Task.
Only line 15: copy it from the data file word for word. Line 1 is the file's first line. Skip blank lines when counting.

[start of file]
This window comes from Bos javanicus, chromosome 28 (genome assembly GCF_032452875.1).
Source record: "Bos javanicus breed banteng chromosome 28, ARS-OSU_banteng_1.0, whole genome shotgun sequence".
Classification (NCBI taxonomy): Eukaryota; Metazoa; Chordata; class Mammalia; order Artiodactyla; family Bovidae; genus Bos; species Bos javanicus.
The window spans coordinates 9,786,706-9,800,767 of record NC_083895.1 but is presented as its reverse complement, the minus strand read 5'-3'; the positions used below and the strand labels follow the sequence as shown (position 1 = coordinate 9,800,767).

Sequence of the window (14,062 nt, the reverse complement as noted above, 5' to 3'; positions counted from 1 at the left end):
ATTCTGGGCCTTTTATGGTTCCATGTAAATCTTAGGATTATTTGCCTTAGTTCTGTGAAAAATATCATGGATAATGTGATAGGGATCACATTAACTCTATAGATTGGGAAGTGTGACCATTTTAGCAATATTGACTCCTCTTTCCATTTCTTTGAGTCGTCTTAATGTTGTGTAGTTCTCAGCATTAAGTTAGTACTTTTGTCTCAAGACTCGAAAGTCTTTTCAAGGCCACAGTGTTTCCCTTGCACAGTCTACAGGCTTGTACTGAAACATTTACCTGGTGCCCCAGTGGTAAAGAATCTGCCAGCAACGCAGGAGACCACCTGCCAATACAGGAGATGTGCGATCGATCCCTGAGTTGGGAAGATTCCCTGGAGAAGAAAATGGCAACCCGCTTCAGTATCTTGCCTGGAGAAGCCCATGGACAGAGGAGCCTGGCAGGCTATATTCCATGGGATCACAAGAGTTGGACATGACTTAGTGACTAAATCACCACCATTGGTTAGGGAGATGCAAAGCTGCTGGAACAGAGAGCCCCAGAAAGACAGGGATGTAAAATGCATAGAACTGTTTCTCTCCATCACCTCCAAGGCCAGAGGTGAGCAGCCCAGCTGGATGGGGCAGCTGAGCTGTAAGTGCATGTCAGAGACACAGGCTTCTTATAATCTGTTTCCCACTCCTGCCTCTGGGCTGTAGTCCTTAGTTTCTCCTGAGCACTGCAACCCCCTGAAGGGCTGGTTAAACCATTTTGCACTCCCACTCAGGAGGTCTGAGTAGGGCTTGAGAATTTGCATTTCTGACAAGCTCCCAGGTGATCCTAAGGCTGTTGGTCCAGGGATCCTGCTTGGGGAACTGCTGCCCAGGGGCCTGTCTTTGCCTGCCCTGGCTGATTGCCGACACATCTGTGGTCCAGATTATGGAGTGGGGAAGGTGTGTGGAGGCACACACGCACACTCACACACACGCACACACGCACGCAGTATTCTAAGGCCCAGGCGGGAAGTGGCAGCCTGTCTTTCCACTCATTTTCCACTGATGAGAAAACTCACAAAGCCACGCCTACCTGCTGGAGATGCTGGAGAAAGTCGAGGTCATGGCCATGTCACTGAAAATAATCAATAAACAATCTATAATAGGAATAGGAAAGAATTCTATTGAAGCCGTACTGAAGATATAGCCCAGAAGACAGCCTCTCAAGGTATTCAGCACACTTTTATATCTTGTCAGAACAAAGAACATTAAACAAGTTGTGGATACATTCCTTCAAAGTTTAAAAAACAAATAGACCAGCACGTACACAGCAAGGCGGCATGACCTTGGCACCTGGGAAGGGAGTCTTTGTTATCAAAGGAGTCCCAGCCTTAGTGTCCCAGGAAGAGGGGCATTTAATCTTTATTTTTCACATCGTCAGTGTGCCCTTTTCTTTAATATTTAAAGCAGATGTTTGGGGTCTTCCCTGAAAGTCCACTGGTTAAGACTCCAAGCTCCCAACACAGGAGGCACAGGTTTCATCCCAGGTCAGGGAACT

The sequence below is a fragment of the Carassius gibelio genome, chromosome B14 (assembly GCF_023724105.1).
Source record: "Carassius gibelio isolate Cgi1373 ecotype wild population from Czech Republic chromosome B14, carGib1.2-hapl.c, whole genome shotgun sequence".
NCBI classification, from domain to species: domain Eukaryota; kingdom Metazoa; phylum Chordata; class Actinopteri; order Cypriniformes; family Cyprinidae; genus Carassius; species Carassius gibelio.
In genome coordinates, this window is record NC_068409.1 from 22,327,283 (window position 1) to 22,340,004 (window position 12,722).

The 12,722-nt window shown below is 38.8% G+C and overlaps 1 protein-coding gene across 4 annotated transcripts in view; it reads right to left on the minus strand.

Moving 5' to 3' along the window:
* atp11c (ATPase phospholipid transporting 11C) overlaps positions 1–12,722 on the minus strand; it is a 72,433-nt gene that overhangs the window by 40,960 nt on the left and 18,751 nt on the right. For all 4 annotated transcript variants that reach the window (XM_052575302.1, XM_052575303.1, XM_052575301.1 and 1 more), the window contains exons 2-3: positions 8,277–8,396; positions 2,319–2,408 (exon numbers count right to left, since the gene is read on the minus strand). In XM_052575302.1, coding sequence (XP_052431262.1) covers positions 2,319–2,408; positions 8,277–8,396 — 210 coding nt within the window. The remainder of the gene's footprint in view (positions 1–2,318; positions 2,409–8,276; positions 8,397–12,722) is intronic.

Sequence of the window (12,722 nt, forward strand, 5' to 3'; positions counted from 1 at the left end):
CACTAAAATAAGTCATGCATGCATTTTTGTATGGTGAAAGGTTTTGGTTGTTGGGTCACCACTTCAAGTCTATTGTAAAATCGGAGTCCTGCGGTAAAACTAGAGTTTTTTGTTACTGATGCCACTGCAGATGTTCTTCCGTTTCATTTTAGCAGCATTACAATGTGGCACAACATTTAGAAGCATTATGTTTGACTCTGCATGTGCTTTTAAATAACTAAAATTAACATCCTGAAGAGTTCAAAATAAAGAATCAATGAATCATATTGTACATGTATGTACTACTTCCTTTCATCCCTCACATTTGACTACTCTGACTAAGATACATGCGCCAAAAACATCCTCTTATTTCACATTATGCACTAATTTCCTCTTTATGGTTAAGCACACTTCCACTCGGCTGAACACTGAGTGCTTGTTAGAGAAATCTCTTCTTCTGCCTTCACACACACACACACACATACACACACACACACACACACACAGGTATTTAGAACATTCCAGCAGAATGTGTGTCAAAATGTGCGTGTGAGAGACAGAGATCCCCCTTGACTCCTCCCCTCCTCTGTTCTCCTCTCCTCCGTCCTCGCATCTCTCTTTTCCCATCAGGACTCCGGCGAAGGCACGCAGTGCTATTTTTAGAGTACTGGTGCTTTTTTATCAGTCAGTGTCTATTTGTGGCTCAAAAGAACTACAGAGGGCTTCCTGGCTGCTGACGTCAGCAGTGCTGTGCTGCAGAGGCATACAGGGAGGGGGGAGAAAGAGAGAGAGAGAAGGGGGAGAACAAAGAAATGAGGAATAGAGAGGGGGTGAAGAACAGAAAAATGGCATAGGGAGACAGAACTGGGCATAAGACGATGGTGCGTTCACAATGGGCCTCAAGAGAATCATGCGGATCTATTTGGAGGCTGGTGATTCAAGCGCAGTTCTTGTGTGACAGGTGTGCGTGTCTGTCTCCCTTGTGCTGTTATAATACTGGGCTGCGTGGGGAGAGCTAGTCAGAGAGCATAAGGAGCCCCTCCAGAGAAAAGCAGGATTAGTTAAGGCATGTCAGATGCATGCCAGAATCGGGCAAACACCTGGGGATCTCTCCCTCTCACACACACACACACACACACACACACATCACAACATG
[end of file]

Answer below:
CACTAAAATAAGTCATGCATGCATTTTTGTATGGTGAAAGGTTTTGGTTGTTGGGTCACCACTTCAAGTCTATTGTAAAATCGGAGTCCTGCGGTAAAACTAGAGTTTTTTGTTACTGATGCCACTGCAGATGTTCTTCCGTTTCATTTTAGCAGCATTACAATGTGGCACAACATTTAGAAGCATTATGTTTGACTCTGCATGTGCTTTTAAATAACTAAAATTAACATCCTGAAGAGTTCAAAATAAAGAATCAATGAATCATATTGTACATGTATGTACTACTTCCTTTCATCCCTCACATTTGACTACTCTGACTAAGATACATGCGCCAAAAACATCCTCTTATTTCACATTATGCACTAATTTCCTCTTTATGGTTAAGCACACTTCCACTCGGCTGAACACTGAGTGCTTGTTAGAGAAATCTCTTCTTCTGCCTTCACACACACACACACACATACACACACACACACACACACACAGGTATTTAGAACATTCCAGCAGAATGTGTGTCAAAATGTGCGTGTGAGAGACAGAGATCCCCCTTGACTCCTCCCCTCCTCTGTTCTCCTCTCCTCCGTCCTCGCATCTCTCTTTTCCCATCAGGACTCCGGCGAAGGCACGCAGTGCTATTTTTAGAGTACTGGTGCTTTTTTATCAGTCAGTGTCTATTTGTGGCTCAAAAGAACTACAGAGGGCTTCCTGGCTGCTGACGTCAGCAGTGCTGTGCTGCAGAGGCATACAGGGAGGGGGGAGAAAGAGAGAGAGAGAAGGGGGAGAACAAAGAAATGAGGAATAGAGAGGGGGTGAAGAACAGAAAAATGGCATAGGGAGACAGAACTGGGCATAAGACGATGGTGCGTTCACAATGGGCCTCAAGAGAATCATGCGGATCTATTTGGAGGCTGGTGATTCAAGCGCAGTTCTTGTGTGACAGGTGTGCGTGTCTGTCTCCCTTGTGCTGTTATAATACTGGGCTGCGTGGGGAGAGCTAGTCAGAGAGCATAAGGAGCCCCTCCAGAGAAAAGCAGGATTAGTTAAGGCATGTCAGATGCATGCCAGAATCGGGCAAACACCTGGGGATCTCTCCCTCTCACACACACACACACACACACACACACATCACAACATG